Tip of the Month – January 2014
BY Cynthia Ruzzi, President, Sustainable Danville Area
Have you ever overheard someone referring to a woman as ‘plastic’? The term just as easily could be used to refer to a man, but either gender, “she’s so plastic” usually describes the person as ‘fake’ or ‘phony’ – or that she has undergone one too many cosmetic surgeries! However, if the world continues its love affair with plastic polymers, one day soon we might all be more plastic than a Barbie doll.
In the opening pages of Plastic, A Toxic Love Story, author Susan Freinkel attempts to go an entire day without touching anything plastic. After touching numerous plastic objects during her morning routine, she revises her plan and decides to write down everything she touches that is plastic. This strategy nets her four notebook pages of plastic items by the end of the day! If you’re not convinced we all live in ‘Plasticville’, then consider that the average American uses between 330 – 500 plastic bags a year for an average of 12 minutes before throwing them out (that adds up to between 100-150 BILLION plastic bags used last year in the United States alone).
Unlike most other trash, plastic isn’t biodegradable and only five percent of our bags are recycled. What happens to a discarded bag besides becoming a modern day tumble weed floating along our streets? They never go away! Sunlight eventually breaks the bonds in the plastic polymers; a process known as photodegradation , but the plastic bits never really go away. There is a floating “island” of plastic swirling around in the Pacific Ocean known as the ‘Great Pacific Garbage Patch’. And while you may not be planning to visit the island on your next family vacation, you may want to think about how this ‘plastic soup’ can visit us! Fish in the Pacific Ocean eat the plastic bits (thinking that it’s plankton, better known as fish food) and then we eat the fish, so essentially we’re eating the toxins from the plastic water bottle someone chucked out.
San Ramon Valley High School Environmental Club (E2) students and Sustainable Danville Area bring the award-winning film Bag It to Danville. Bag It, a touching and often funny documentary about how we use and abuse plastic, is the featured film to be screened on Tuesday, January 28th at 7PM in the San Ramon Valley High School Performance Arts Center 501 Danville Blvd. The group hopes to raise awareness of the impact of single use plastics, like plastic bags and water bottles, on our community.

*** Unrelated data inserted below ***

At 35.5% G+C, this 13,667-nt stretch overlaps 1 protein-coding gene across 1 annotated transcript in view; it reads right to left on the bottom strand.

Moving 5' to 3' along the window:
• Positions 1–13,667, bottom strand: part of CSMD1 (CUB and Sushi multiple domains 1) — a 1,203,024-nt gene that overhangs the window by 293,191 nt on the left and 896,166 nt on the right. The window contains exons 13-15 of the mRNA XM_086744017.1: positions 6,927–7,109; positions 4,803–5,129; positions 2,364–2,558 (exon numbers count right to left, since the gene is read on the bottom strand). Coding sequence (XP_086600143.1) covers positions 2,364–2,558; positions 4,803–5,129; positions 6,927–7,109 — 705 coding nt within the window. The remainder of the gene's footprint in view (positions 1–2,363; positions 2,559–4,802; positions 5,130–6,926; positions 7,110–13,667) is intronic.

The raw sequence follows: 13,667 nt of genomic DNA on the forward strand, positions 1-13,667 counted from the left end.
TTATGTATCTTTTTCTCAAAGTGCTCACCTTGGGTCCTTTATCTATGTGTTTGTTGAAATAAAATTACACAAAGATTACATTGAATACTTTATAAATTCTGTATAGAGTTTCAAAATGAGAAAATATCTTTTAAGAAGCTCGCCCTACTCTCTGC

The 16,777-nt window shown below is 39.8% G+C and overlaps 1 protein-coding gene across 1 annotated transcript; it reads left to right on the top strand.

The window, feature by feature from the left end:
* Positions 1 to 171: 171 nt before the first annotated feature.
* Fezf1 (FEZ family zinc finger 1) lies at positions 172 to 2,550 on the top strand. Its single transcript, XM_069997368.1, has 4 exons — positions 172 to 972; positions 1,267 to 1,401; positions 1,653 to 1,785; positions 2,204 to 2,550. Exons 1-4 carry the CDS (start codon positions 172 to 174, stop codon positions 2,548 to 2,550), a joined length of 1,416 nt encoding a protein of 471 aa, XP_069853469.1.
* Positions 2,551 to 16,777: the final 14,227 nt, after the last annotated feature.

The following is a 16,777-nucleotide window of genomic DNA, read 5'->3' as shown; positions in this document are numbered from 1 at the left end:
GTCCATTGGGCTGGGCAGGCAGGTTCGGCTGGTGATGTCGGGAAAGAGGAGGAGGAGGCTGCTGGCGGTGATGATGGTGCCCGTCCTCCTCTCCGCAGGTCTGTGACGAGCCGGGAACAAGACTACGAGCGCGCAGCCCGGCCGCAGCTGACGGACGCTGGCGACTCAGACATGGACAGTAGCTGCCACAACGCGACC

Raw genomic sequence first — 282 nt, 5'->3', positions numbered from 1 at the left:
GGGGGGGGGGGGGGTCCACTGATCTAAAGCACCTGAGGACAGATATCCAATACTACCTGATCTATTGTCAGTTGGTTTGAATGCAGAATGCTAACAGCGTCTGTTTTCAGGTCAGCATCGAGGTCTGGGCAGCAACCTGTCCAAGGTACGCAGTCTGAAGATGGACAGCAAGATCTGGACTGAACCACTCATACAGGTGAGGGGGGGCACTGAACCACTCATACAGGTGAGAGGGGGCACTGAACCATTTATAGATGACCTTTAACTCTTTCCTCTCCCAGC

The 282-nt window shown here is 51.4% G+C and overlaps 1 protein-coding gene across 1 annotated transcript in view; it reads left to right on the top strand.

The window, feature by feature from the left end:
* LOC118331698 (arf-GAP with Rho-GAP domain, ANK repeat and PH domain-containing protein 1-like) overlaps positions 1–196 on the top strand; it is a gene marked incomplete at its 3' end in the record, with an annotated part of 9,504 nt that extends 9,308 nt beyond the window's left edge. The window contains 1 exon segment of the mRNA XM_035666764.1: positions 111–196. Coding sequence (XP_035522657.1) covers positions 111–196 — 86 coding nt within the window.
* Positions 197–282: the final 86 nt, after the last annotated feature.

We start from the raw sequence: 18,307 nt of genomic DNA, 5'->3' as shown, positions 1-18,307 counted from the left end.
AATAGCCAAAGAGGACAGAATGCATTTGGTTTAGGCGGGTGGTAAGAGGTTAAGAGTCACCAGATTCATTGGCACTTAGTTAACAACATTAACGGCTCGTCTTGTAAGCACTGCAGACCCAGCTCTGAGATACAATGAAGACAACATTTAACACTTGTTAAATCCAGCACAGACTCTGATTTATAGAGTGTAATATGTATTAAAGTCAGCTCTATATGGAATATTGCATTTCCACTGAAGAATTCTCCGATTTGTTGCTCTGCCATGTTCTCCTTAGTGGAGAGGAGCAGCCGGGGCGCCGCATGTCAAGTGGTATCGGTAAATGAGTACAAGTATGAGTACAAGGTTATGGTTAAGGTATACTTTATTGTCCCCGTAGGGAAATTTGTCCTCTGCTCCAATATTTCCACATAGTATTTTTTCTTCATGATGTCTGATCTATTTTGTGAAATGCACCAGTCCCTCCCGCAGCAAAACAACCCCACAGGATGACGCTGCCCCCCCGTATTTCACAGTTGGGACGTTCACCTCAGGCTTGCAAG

The film is an eye-opening look at the environmental and health dangers posed by the global use of disposable, non-biodegradable plastic products. Told with wit and humor, Bag It follows “everyman” Jeb Berrier as he embarks on a global tour to unravel the complexities of our plastic world. The film focuses on plastic as it relates to our throwaway mentality, our culture of convenience, our over consumption of unnecessary, disposable products and packaging – things that we use one time and then, without another thought, throw them away. Remind me, what’s AWAY?? If I remember that ‘away’ really just means ‘out of sight’ and ‘see you soon as fish food’ then I might remember to grab a few of those 10 re-usable bags sitting in my car trunk as I enter the grocery store. I’ll even fill a re-usable water bottle if it keeps toxins out of my fish and it’s a bonus knowing that I’m not adding to the island vortex in our oceans.
General admission to the film screening is open to the public with seating availability on a first come basis. A $5 suggested donation benefits the San Ramon Valley High School Environmental Club (E2). Join the Near-Zero Waste Pre-show: Weather permitting, we’ll gather in front of the theatre for snacks and games. Test your recycling knowledge and win cool prizes. Learn how to protect our creeks and water resources. Please bring a re-usable container for beverages. Activities begin at 6:30PM. For more information regarding this event, or to donate to the San Ramon Valley High School Environmental Club (E2), please visit www.sustainabledanville.com or follow us on Facebook.
Reprinted with permission from Danville Today News